If medical and dental providers transitioned to electronic business transactions, they could realize significant labor hour and cost savings.
Excerpt: “Widespread adoption of electronic business transactions in healthcare continues to grow but a significant opportunity for $9.4B in savings remains, according to new data released today in the 2016 CAQH Index. Conducting resource-intensive manual transactions costs U.S. health plans and healthcare providers as much as $11 more per transaction and on average $6 more than when conducted electronically. Millions of these transactions are exchanged daily.”
“New findings show that medical providers could save at least 1.1 million labor hours per week by transitioning to fully electronic transactions. Providers now spend 8 minutes on average, and up to 30 minutes on manual tasks, which include making phone calls, sending faxes and mailing correspondence. Prior authorization offers providers the greatest time savings potential if conducted electronically, reducing the time per transaction from 20 to 6 minutes and the cost from $7.50 to $1.89.
“‘Our organization understands the value of conducting business electronically and the greater efficiencies and cost savings realized through seamless data exchange. When we can reduce the amount of paperwork for our physicians and staff, more time and resources can be spent caring for patients,’ said Joseph M. D’Allaird, Director of Revenue Cycle, a data contributor to the 2016 CAQH Index from Cortland Regional Medical Center.”
“Beyond medical savings and cost, the CAQH Index tracked for the second year adoption of electronic transactions by dental health plans and providers, and for the first time the cost savings. Adoption of the four electronic transactions measured for commercial dental health plans was on average 30 percent lower than adoption by commercial medical health plans. This gap presents a significant savings opportunity for the dental market. Full electronic adoption of the transactions studied could save dental health plans nearly a half billion dollars and dental providers more than $1B in labor costs.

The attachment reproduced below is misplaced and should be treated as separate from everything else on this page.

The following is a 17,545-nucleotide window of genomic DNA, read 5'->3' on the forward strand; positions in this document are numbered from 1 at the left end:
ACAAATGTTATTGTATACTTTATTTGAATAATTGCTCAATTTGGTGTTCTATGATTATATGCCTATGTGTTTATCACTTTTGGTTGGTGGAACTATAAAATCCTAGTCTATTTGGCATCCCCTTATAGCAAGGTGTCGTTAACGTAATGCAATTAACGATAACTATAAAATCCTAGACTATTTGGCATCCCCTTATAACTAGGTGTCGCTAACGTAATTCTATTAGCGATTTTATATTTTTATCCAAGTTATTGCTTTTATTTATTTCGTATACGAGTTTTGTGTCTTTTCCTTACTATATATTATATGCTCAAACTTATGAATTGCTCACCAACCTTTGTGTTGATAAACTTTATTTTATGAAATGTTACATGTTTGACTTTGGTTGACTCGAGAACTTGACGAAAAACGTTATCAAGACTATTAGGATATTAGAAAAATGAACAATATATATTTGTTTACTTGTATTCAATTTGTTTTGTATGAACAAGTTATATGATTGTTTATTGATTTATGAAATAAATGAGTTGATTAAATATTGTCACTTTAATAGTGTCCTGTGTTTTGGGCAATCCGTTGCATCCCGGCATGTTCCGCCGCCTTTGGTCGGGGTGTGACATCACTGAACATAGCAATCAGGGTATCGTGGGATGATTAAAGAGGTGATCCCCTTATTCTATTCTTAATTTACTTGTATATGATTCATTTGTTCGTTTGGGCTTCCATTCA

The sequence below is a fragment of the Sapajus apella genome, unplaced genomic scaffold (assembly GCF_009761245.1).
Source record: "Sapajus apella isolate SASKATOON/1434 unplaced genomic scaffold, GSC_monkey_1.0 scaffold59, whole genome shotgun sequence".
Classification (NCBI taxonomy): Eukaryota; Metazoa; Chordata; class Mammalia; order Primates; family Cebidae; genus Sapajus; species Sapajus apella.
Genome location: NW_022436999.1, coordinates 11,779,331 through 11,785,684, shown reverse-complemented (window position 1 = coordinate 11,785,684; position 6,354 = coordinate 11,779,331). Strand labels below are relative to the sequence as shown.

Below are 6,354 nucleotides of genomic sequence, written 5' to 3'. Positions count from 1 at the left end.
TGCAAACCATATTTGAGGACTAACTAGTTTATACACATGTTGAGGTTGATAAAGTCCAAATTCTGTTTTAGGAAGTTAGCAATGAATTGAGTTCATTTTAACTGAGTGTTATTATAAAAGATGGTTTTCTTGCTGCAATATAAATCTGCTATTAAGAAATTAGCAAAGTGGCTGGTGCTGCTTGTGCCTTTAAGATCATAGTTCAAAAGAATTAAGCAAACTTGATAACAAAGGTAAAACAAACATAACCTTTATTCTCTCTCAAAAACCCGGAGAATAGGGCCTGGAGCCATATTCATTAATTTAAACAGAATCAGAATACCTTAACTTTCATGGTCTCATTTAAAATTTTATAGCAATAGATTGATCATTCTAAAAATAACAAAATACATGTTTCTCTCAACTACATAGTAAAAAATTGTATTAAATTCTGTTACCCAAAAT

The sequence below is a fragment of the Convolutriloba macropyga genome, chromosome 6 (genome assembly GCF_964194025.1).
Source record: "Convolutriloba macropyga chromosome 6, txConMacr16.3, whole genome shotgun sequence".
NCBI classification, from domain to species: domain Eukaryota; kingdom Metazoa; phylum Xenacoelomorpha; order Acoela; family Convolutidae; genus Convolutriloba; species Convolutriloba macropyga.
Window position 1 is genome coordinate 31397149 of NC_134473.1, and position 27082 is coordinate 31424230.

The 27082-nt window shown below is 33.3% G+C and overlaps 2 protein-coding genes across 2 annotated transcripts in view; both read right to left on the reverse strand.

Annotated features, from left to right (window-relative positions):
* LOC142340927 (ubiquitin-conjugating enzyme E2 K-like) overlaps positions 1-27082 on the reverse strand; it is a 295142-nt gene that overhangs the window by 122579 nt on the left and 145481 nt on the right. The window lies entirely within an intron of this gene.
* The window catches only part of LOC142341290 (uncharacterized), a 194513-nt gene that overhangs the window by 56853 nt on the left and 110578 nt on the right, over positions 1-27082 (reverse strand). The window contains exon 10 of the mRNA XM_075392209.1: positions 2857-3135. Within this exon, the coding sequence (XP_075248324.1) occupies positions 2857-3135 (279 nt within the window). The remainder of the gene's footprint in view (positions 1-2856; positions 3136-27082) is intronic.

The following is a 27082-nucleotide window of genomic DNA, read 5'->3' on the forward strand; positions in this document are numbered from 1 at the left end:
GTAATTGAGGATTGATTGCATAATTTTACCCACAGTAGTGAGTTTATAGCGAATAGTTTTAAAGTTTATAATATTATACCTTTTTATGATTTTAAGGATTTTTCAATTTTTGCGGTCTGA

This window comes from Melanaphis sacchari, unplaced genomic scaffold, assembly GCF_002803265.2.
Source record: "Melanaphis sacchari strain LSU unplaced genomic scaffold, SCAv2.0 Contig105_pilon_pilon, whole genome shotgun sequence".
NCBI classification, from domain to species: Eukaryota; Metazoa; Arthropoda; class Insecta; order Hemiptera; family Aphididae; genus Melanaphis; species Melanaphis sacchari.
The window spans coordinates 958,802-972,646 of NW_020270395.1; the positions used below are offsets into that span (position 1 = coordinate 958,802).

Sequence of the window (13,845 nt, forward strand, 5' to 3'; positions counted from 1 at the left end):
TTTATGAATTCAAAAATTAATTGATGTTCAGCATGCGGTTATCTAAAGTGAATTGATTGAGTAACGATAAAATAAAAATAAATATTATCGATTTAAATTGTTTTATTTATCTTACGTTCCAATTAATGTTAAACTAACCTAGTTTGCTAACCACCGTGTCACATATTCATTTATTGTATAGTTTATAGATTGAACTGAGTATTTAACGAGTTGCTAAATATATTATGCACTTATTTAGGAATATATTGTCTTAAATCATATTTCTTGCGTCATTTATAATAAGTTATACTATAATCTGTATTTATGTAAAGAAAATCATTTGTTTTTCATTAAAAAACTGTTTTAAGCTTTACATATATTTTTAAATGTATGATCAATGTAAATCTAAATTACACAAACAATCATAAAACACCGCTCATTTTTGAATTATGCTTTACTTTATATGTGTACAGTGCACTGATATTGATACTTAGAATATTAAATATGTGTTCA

“The 2016 CAQH Index stresses the savings potential available to the health and dental industry through full adoption of electronic business transactions. To encourage greater adoption, the report proposes that the industry share best practices, conduct targeted industry-led efforts to reduce adoption barriers and perform systemic reviews of current standards, codes, operating rules and policies.”
Source: Health IT Outcomes
WBB Take: Office automation and adoption of Electronic Health Records (EHR) have not delivered desired levels of productivity gains in healthcare. One contributing factor that WBB has observed over the last decade, is the relative lack of reengineering of underlying business processes. In many cases, the electronic systems are layered atop existing, and sometimes outdated, manual processes. In such implementations, the EHR adds workload instead of supplanting it, and too little advantage is taken of the ability of IT systems to replace manual processes, or to make entire processes obsolete.
A foundational part of quality improvement is the analysis of the value chain – ensuring that work processes are aligned with operational goals, and that requirements analysis for IT systems gives voice to all stakeholders and supports the careflow at every step and transition. Technology implementation must improve careflow, not bog it down.